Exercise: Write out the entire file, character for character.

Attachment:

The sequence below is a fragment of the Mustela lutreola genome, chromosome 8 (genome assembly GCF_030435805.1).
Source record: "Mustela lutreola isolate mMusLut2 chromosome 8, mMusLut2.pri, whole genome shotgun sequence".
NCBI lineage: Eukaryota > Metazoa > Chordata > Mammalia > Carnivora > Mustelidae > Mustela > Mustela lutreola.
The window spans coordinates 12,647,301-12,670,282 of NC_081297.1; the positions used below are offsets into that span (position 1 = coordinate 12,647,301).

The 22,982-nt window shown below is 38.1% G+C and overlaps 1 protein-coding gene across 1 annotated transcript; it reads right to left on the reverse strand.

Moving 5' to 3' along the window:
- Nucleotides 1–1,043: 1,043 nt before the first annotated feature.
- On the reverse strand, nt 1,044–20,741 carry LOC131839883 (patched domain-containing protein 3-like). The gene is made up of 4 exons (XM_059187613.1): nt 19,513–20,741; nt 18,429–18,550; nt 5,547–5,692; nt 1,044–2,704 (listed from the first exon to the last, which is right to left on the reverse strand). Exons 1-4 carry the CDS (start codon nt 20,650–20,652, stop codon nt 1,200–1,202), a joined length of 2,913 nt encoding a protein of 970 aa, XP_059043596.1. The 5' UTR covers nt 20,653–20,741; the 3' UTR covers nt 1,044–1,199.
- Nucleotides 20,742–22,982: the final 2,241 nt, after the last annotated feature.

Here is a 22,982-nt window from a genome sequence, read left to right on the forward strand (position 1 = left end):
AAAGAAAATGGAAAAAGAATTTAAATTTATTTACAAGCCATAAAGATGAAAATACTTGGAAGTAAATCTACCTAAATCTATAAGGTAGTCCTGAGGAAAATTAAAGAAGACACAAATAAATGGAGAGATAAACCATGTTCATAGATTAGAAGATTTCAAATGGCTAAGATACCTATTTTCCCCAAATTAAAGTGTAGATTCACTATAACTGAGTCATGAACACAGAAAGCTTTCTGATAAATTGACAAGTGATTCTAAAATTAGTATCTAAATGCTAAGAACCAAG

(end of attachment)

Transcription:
The sequence below is a fragment of the Mustela lutreola genome, chromosome 8 (genome assembly GCF_030435805.1).
Source record: "Mustela lutreola isolate mMusLut2 chromosome 8, mMusLut2.pri, whole genome shotgun sequence".
NCBI lineage: Eukaryota > Metazoa > Chordata > Mammalia > Carnivora > Mustelidae > Mustela > Mustela lutreola.
The window spans coordinates 12,647,301-12,670,282 of NC_081297.1; the positions used below are offsets into that span (position 1 = coordinate 12,647,301).

The 22,982-nt window shown below is 38.1% G+C and overlaps 1 protein-coding gene across 1 annotated transcript; it reads right to left on the reverse strand.

Moving 5' to 3' along the window:
- Nucleotides 1–1,043: 1,043 nt before the first annotated feature.
- On the reverse strand, nt 1,044–20,741 carry LOC131839883 (patched domain-containing protein 3-like). The gene is made up of 4 exons (XM_059187613.1): nt 19,513–20,741; nt 18,429–18,550; nt 5,547–5,692; nt 1,044–2,704 (listed from the first exon to the last, which is right to left on the reverse strand). Exons 1-4 carry the CDS (start codon nt 20,650–20,652, stop codon nt 1,200–1,202), a joined length of 2,913 nt encoding a protein of 970 aa, XP_059043596.1. The 5' UTR covers nt 20,653–20,741; the 3' UTR covers nt 1,044–1,199.
- Nucleotides 20,742–22,982: the final 2,241 nt, after the last annotated feature.

Here is a 22,982-nt window from a genome sequence, read left to right on the forward strand (position 1 = left end):
AAAGAAAATGGAAAAAGAATTTAAATTTATTTACAAGCCATAAAGATGAAAATACTTGGAAGTAAATCTACCTAAATCTATAAGGTAGTCCTGAGGAAAATTAAAGAAGACACAAATAAATGGAGAGATAAACCATGTTCATAGATTAGAAGATTTCAAATGGCTAAGATACCTATTTTCCCCAAATTAAAGTGTAGATTCACTATAACTGAGTCATGAACACAGAAAGCTTTCTGATAAATTGACAAGTGATTCTAAAATTAGTATCTAAATGCTAAGAACCAAG